US border agency sued for detaining two Spanish speakers
Two US citizens are suing US Customs and Border Protection (CBP) after they were detained in Montana for speaking Spanish.
Ana Suda and Martha Hernandez were held by a CBP officer last May after he heard them speaking Spanish in a grocery store.
Agent Paul O'Neal questioned the US citizens for about 40 minutes and asked to see identification.
Both believed they were being detained, according to court documents.
The American Civil Liberties Union (ACLU) filed the suit on behalf of Ms Suda and Ms Hernandez.
"Speaking Spanish is not against the law," ACLU staff attorney Cody Wofsy wrote in a press release, arguing this CBP action "reflects an out-of-control agency emboldened by a vehemently anti-immigrant administration."
The lawsuit seeks to stop the CBP from detaining anyone without cause for speaking Spanish or for their accent, as well as compensatory and punitive damages.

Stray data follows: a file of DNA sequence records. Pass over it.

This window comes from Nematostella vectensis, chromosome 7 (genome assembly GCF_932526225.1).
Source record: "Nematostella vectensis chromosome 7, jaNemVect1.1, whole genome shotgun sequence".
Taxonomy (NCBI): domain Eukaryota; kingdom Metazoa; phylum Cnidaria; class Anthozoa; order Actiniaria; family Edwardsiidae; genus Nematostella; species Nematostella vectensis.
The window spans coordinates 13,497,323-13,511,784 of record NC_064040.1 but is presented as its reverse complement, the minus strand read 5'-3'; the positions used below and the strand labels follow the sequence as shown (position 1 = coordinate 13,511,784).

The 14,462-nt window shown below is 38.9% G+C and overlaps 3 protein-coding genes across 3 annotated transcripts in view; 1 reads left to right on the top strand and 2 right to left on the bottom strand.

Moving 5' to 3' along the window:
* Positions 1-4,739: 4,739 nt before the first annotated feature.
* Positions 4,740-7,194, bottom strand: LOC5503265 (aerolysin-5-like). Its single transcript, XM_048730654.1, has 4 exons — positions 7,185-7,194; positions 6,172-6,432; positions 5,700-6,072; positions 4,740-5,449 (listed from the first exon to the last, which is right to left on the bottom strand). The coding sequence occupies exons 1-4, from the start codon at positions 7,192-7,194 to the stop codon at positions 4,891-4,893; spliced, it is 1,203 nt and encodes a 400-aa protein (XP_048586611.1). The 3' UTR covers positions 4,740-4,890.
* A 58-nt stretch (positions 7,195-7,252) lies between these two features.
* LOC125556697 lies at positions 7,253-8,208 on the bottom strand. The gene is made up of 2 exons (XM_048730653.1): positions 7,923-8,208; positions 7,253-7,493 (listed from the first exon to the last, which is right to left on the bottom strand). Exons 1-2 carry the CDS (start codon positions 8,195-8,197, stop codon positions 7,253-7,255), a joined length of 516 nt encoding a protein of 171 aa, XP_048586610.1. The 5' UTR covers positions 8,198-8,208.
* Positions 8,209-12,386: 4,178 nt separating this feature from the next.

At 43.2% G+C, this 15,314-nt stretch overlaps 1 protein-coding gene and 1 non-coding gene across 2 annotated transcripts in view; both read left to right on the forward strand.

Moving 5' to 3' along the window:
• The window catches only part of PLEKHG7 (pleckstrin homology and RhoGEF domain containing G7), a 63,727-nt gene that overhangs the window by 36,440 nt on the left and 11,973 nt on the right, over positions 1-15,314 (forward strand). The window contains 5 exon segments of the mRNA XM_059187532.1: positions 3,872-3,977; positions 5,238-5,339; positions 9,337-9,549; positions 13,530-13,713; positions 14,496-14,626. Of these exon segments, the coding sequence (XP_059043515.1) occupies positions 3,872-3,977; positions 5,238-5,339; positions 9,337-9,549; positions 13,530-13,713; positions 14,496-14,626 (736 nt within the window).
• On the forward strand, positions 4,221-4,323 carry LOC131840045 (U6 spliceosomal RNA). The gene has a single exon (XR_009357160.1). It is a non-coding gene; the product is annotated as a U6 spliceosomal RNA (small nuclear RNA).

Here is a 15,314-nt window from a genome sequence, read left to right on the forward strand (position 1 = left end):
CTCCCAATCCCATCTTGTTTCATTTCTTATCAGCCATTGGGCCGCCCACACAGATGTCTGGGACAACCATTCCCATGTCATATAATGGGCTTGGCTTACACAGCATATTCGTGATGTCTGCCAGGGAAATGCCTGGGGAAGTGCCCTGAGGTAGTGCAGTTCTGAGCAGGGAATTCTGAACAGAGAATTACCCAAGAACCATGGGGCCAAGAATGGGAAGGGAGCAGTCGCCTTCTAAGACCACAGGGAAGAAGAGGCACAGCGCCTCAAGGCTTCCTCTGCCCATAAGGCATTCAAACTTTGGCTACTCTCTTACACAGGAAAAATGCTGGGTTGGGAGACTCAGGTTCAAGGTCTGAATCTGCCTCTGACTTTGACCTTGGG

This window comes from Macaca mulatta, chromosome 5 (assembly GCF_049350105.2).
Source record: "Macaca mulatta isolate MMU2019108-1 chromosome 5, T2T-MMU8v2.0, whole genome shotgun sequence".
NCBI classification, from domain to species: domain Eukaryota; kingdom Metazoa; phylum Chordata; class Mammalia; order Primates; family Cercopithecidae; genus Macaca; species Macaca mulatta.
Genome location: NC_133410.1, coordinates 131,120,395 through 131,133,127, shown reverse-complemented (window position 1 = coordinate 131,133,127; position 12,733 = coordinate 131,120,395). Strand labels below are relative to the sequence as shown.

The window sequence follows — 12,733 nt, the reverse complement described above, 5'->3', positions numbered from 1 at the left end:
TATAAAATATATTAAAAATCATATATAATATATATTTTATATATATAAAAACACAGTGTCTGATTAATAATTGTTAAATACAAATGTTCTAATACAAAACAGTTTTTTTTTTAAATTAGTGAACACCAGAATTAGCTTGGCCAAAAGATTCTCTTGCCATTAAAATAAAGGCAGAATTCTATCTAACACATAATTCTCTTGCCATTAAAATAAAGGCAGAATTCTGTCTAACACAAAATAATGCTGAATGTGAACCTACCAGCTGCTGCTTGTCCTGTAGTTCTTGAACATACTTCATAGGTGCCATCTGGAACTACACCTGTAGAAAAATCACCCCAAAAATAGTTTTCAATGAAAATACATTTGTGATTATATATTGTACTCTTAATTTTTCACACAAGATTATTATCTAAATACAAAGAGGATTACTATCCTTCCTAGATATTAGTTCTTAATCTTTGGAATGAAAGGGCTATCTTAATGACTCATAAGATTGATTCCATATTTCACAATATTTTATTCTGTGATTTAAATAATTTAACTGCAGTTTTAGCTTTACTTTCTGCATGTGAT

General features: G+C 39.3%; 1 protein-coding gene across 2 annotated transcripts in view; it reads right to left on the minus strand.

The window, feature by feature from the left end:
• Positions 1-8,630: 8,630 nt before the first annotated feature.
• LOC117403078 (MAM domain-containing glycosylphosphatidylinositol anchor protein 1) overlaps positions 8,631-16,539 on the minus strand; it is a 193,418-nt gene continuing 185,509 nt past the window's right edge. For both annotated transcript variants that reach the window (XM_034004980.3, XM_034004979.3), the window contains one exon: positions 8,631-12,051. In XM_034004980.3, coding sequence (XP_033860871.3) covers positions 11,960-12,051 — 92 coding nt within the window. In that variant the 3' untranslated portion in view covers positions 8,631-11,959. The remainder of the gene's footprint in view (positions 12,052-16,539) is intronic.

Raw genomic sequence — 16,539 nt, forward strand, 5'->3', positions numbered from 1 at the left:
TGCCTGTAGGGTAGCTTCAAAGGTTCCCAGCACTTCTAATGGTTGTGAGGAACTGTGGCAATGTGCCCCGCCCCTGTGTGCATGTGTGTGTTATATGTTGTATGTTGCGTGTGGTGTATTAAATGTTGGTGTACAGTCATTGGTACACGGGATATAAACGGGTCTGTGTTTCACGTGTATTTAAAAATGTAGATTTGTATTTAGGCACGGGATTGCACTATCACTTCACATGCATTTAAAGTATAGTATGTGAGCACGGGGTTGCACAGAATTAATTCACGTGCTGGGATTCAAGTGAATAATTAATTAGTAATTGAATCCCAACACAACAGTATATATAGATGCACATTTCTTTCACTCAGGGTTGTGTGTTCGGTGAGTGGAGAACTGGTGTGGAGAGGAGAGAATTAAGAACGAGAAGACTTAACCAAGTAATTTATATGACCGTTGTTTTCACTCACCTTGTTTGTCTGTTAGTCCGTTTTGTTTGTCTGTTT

Ms Suda, who was born in Texas, recorded the original incident on her phone. Ms Hernandez was born in California.
Agent O'Neal says in the footage that he was asking for their identification because they were "speaking Spanish, which is very unheard of up here".
Once the incident went public the agency said it was "committed to treating everyone with professionalism, dignity and respect".
The CBP's nondiscrimination policy prohibits using racial and ethnic stereotypes to conduct stops or searches, but the language over how agents decide to question people is vague.
The country is the second largest Spanish-speaking nation in the world, with more Spanish speakers than Spain itself when bilingual people are included.